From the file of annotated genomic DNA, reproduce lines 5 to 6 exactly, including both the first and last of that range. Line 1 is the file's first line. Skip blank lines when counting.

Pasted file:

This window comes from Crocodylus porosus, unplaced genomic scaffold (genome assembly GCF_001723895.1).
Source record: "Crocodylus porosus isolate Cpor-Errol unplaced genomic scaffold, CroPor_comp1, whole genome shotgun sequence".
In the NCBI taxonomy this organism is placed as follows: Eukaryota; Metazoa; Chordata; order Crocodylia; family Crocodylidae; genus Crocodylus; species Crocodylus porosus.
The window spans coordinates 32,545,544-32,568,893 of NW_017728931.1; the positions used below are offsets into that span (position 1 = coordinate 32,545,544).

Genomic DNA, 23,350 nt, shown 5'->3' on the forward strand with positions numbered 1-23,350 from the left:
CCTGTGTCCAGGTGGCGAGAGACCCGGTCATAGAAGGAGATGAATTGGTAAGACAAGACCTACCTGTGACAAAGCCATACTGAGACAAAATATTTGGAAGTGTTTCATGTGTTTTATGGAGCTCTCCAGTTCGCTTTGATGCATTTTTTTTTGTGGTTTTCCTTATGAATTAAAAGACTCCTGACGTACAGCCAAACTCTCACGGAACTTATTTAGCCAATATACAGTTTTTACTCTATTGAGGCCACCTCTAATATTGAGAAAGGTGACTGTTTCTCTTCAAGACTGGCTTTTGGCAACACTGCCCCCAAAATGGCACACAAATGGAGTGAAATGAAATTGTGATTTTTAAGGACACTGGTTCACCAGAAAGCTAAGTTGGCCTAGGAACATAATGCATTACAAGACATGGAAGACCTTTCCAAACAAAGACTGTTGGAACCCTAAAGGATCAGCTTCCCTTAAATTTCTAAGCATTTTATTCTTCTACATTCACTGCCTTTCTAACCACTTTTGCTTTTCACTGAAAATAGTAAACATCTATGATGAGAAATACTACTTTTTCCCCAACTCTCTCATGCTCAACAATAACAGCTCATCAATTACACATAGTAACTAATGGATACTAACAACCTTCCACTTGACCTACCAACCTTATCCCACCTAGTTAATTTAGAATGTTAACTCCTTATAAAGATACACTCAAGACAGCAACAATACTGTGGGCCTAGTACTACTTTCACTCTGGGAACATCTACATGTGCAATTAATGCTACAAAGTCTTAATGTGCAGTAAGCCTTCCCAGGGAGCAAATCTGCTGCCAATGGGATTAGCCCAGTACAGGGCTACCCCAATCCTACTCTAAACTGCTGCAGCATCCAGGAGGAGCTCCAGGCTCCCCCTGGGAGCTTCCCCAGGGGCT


Genomic DNA, 23,350 nt, shown 5'->3' on the forward strand with positions numbered 1-23,350 from the left:
CCTGTGTCCAGGTGGCGAGAGACCCGGTCATAGAAGGAGATGAATTGGTAAGACAAGACCTACCTGTGACAAAGCCATACTGAGACAAAATATTTGGAAGTGTTTCATGTGTTTTATGGAGCTCTCCAGTTCGCTTTGATGCATTTTTTTTTGTGGTTTTCCTTATGAATTAAAAGACTCCTGACGTACAGCCAAACTCTCACGGAACTTATTTAGCCAATATACAGTTTTTACTCTATTGAGGCCACCTCTAATATTGAGAAAGGTGACTGTTTCTCTTCAAGACTGGCTTTTGGCAACACTGCCCCCAAAATGGCACACAAATGGAGTGAAATGAAATTGTGATTTTTAAGGACACTGGTTCACCAGAAAGCTAAGTTGGCCTAGGAACATAATGCATTACAAGACATGGAAGACCTTTCCAAACAAAGACTGTTGGAACCCTAAAGGATCAGCTTCCCTTAAATTTCTAAGCATTTTATTCTTCTACATTCACTGCCTTTCTAACCACTTTTGCTTTTCACTGAAAATAGTAAACATCTATGATGAGAAATACTACTTTTTCCCCAACTCTCTCATGCTCAACAATAACAGCTCATCAATTACACATAGTAACTAATGGATACTAACAACCTTCCACTTGACCTACCAACCTTATCCCACCTAGTTAATTTAGAATGTTAACTCCTTATAAAGATACACTCAAGACAGCAACAATACTGTGGGCCTAGTACTACTTTCACTCTGGGAACATCTACATGTGCAATTAATGCTACAAAGTCTTAATGTGCAGTAAGCCTTCCCAGGGAGCAAATCTGCTGCCAATGGGATTAGCCCAGTACAGGGCTACCCCAATCCTACTCTAAACTGCTGCAGCATCCAGGAGGAGCTCCAGGCTCCCCCTGGGAGCTTCCCCAGGGGCT